The Bank of Canada (BOC) is addressing offline CBDC issues. The BOC wants their CBDC to offer benefits including enhanced resilience, accessibility, inclusivity, and privacy in remote areas without reliable or affordable internet access. The basic concept is that a transaction could happen and settle later when internet access becomes available. Suppose two people make a transaction, but there isn't internet. The bank would put the funds into the clearing in the payor's account and pending settlement in the payee's account whenever the internet connection was restored. The funds would clear and settle when internet access became available. According to an International Monetary Fund study from 2022, the ability to function without internet access will be a "make or break" function for a CBDC.


What does it mean?

It takes time for people to change their behaviors, but there are always signs revealing where the world is going. The world has been moving toward a cashless society for decades, but this has accelerated since Covid 19. More people rely on debit cards, credit cards, and digital wallets. 80% of all consumers prefer to pay with a card than cash. Only 14% primarily prefer cash. The chart shows that 41% of people no longer use  any cash for transactions. As more CBDCs emerge, more people will reject cash entirely. Every G7 country (U.S., Canada, Italy, Japan, U.K., Germany, and France) has a CBDC test or launch scheduled for 2023. 

Some people are not bothered by programmable money, but they should be. CBDCs can be programmed to expire, blocked from certain transactions like firearms, localized to an area, and track every expense for government profiling, taxes, and other unimaginable and nefarious uses. Politics could be programmed into CBDCs, like penalties for carbon-emitting purchases or incentives for supporting specific types of businesses.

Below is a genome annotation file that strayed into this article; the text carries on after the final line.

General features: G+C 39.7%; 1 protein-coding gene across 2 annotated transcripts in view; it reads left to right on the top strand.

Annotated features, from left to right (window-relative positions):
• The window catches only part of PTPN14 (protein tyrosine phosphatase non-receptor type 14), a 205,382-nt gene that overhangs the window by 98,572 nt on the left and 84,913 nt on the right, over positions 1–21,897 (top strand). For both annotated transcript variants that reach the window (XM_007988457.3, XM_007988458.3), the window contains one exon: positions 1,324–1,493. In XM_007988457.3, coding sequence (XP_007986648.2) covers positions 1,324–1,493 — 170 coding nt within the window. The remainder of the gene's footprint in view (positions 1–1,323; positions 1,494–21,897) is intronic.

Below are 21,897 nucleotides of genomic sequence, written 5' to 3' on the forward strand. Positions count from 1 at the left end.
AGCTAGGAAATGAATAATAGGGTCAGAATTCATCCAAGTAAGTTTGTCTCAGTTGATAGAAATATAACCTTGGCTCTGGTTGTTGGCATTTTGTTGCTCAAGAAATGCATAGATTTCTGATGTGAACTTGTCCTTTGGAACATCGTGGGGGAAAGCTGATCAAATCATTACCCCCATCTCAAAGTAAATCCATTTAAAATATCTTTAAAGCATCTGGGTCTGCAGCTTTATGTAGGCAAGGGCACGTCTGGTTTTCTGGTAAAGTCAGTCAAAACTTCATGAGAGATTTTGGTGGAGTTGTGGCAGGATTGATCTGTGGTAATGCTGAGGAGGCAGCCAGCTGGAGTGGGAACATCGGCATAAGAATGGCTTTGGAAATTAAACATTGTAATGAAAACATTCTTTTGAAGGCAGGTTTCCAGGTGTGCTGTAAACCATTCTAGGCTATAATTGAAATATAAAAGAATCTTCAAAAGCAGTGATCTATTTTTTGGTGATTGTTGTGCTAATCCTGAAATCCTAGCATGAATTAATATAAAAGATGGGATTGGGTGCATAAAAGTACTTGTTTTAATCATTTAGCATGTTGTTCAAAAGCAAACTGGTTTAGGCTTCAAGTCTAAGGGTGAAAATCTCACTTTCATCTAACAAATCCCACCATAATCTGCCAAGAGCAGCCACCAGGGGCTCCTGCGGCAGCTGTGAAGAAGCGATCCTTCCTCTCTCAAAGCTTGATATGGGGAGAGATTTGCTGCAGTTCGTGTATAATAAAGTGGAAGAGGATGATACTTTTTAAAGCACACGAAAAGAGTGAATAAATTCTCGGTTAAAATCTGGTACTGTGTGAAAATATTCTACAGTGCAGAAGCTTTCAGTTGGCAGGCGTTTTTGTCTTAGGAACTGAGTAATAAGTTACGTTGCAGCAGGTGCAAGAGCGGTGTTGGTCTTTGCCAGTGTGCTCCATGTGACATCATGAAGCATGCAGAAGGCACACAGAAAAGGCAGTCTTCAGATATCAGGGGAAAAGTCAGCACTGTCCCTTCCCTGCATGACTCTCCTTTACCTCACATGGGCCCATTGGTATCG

Suppose, however unlikely, that the central banks create the CBDCs with the utmost integrity and no privacy-invading technologies. The best-case scenario is that it would be a digital (invisible) fiat currency. Multiple studies show that people using credit cards or debit cards spend more than people paying in cash. The average consumer spends 12-18% more with a card than cash because they don’t feel the charge until the next billing cycle. Since people don’t feel the pain immediately, Governments exploit this behavior by raising tolls after installing automatic payment processors like EZpass or TXTag. The predictable outcome is that people will spend more, meaning less in savings, and be taxed more under a CBDC system.

Currencies are a means of transacting within a monetary system. Money has intrinsic value, and currencies are representations of that money. The name begs the question of which money they represent. It is called a Central Bank Digital Currency, not a Central Bank Digital Money. Sadly, all fiat currencies represent nothing more than trust in the issuing authority and aren’t actually money. As governments make digital currencies, the validating question about the currency becomes two-fold. Do you trust the government, and do you trust the internet? If you answered no to either question, then CBDCs are a threat to your financial autonomy. You don’t have to be a victim, but you do need to take action to protect yourself. 

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Ryan Watkins, Op-Ed ContributorbyRyan Watkins, Op-Ed Contributor